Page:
Maintaining Excellence in Self-Service

Dr. Kirk Schulz-Utermoehl Regional Director, Business Solutions, Jebsen & Jessen Communications
Mobile Banking on a Tablet

Self-service is attractive to companies because it’s significantly less expensive than assisted services and, when done properly, can help generate revenue. However, voice-based self-service systems have been unfavorably received by customers in the past, often due to their poor design and implementation. Frustrating menus, confusing options, and difficulty connecting to live agents all turn off customers. Yet, according to Donna Fluss of DMG Consulting, more than 80 percent of companies using interactive voice response (IVR) systems could dramatically increase customer satisfaction simply through routine optimization of their IVR solutions (DMG Consulting LLC, 2010).

Fortunately, increasing customer satisfaction and decreasing the cost of customer service do not have to be mutually exclusive. When intelligently applied, self-service can lower costs and increase ROI while granting customers faster, more personalized service that also generates new revenue streams and improves customer lifetime value. Sophisticated segmentation, contextual awareness, and business-driven algorithms enable organizations to treat every customer in ways that are most relevant to them, whether that’s offering them a convenient callback, asking the right questions to speed up the transaction, or offering the ability to do more in automated applications. And when live assistance is required, it’s sending them to the right agent or expert while personalizing the wait time and then ensuring that the agent or expert receives the right information related to the interaction as it arrives. This solves three problems at once: It lets customers accomplish more in self-service, makes agents more available to higher-value interactions, and yields greater efficiency in every transaction.

How does this work in practice?

  • Automate simple, repetitive tasks. A customer calls in to the contact center. Detecting that he has recently submitted an order, the system inquires, “I see you have a shipment on the way. Would you like to know its status?” Not only can an automated system quickly identify and fulfill the customer’s need, it frees contact center agents for handling more complicated problems. Should the customer require live assistance, the system intelligently routes the caller to the right individual—not just the first available agent. This can be applied across numerous support processes: order or delivery status, address changes, password resets, billing or payment inquiries, returns, and customer satisfaction surveys.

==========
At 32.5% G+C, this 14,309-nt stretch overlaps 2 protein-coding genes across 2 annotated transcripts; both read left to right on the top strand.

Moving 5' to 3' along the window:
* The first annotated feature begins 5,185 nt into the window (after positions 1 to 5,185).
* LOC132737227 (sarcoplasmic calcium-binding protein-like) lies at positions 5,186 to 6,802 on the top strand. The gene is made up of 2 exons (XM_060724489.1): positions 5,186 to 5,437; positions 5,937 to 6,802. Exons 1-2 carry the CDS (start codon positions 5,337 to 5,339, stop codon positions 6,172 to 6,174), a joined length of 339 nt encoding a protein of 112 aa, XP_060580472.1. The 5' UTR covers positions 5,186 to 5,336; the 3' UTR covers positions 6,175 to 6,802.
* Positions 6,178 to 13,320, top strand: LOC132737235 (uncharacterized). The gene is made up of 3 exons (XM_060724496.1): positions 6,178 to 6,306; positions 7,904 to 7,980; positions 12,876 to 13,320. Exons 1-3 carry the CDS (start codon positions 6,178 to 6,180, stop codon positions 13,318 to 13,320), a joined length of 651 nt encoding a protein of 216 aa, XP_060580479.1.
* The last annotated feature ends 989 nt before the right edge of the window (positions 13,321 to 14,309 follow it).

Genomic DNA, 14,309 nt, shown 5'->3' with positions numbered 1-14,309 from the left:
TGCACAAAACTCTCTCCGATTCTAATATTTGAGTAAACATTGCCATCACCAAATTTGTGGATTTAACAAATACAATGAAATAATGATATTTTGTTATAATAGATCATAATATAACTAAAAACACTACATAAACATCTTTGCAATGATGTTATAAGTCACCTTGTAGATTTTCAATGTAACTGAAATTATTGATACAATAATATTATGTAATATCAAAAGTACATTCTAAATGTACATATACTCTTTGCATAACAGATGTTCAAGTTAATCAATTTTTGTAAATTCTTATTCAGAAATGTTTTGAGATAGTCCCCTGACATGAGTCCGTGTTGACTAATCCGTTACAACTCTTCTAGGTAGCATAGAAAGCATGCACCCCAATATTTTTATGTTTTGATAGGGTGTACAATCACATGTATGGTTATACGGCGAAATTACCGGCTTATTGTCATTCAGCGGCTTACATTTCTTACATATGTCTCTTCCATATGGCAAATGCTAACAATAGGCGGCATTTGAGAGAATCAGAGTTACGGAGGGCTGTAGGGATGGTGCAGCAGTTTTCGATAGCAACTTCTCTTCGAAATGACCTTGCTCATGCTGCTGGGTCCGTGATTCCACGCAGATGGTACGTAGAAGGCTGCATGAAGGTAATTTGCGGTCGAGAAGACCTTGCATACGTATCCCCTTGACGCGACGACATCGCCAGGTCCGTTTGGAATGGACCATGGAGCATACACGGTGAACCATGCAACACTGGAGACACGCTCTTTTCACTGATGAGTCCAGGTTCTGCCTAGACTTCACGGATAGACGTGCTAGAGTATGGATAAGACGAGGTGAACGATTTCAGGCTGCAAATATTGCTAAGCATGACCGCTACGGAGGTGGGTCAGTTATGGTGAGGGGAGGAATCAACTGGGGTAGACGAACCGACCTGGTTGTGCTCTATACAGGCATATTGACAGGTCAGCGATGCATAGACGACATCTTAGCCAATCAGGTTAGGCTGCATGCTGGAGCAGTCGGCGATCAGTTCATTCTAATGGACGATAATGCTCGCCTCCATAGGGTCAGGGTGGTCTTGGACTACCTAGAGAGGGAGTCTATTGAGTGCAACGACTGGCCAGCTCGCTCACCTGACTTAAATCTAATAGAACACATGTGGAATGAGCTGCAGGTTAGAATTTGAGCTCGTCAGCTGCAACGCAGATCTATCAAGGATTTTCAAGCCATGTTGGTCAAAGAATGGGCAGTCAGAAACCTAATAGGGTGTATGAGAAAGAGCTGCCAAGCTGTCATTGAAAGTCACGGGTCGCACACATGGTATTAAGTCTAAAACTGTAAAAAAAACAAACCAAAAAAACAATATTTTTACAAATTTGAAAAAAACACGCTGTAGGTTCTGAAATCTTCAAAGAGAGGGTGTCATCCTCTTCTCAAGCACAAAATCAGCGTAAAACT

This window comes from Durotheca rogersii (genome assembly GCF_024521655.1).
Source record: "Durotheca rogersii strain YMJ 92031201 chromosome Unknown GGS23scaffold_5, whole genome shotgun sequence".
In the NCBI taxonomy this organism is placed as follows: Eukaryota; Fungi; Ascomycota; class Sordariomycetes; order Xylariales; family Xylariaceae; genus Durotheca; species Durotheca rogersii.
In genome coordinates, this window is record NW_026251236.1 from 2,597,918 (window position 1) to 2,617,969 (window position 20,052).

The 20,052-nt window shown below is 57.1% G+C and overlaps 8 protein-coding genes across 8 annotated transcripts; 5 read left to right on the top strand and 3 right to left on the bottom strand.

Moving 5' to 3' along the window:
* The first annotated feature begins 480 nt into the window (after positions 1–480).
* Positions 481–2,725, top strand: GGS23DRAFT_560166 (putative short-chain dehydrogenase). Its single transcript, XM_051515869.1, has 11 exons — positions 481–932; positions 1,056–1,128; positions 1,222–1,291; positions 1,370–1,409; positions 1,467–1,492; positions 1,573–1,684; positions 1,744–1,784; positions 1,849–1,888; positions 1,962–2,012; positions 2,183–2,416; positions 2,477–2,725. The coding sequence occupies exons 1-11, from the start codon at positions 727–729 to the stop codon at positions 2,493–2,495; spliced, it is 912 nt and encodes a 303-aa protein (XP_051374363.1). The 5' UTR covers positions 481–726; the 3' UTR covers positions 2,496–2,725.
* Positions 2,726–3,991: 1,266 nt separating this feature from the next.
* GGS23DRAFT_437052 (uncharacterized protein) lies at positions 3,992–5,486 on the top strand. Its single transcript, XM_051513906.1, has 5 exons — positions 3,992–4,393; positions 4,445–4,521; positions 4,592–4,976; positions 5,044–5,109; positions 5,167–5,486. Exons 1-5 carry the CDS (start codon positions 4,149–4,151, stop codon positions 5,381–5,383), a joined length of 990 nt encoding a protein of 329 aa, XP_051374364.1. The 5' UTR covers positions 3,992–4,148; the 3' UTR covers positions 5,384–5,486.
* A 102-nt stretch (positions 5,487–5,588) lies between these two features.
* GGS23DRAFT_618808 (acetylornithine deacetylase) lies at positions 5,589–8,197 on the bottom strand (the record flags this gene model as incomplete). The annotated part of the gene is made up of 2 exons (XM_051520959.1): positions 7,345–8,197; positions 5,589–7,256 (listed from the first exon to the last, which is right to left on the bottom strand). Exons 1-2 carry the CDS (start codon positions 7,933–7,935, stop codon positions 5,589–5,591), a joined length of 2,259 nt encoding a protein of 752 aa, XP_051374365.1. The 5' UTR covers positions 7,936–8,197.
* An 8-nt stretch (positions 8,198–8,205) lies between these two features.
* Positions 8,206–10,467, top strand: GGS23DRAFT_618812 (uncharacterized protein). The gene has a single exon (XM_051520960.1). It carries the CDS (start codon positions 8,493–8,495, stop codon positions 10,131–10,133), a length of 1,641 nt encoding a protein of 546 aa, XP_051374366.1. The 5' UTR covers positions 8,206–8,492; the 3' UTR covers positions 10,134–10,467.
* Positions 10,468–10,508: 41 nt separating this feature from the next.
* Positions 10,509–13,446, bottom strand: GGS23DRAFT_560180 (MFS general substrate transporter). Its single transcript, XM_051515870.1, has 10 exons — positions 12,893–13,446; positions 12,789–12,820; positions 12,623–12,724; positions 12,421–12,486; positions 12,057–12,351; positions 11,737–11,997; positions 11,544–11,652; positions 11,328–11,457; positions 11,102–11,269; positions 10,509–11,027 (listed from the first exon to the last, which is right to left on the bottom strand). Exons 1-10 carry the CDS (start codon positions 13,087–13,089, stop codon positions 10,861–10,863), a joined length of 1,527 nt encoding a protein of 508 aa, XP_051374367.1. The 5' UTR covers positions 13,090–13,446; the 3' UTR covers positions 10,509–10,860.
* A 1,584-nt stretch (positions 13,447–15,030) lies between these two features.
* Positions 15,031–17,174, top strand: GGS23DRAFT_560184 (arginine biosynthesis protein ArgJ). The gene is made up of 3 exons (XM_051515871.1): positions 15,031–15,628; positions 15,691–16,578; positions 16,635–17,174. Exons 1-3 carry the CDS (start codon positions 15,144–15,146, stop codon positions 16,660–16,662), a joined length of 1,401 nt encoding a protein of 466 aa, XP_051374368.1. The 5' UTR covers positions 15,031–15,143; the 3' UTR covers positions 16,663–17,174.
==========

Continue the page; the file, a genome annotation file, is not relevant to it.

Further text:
Similarly, websites can help customers help themselves with FAQs, searchable knowledge bases, tutorials, videos, account tools, and other options. Intelligence can be applied to ensure that the customer receives a personalized experience. For example, should a customer need help while using online tools, a Web chat can be initiated—either by the customer or based on an algorithm when the website detects a potential issue requiring agent intervention (such as difficulty completing a purchase).

    Mobile applications increasingly offer another valuable self-service tool. Take online banking apps. Using these, customers can quickly look up account balances, order checks, download statements, apply for credit, request replacement cards, update contact information, transfer funds, and so on.

  • Manage spikes in volume and improve customer satisfaction. One of the most frequent complaints from customers is long wait times. Offering callers the option to be called back (immediately or at a requested time) without losing their place in the queue immediately improves customer satisfaction by slashing their wait times. This also normalizes otherwise spiky caller traffic, helping companies keep operational costs in line.

    Self-service can even make queues more efficient. Instead of listening to on-hold music or marketing messages, customers can be prompted to take a survey or sign up for paperless billing while waiting for an agent.

  • Increase revenues. Self-service systems can be architected to identify opportunities for up-selling or cross-selling products and services to existing customers. Through intelligent customer segmentation, it’s possible, for example, to make offers or promotions that relate to a customer’s existing products and services and thereby maximize the revenue potential of every interaction.

  • Manage enterprise-wide resources. Organizations need to use their distributed resources on a more extensive, enterprise-wide basis to ensure efficiency and customer satisfaction. Using self-service at the front end can improve segmentation, reduce any agent-assisted time through predictive in-queue treatments such as identification and validation, and improve routing to align with what customers expect. Similarly, this cuts costs by reducing network charges and consolidating how customers meet with your agents.

Dr. Kirk Schulz-Utermoehl is the Regional Director for Business Solutions at Jebsen & Jessen Communications. JJC delivers business communication solutions for multinational customers, specializing in IP infrastructure, unified communications, and contact centers.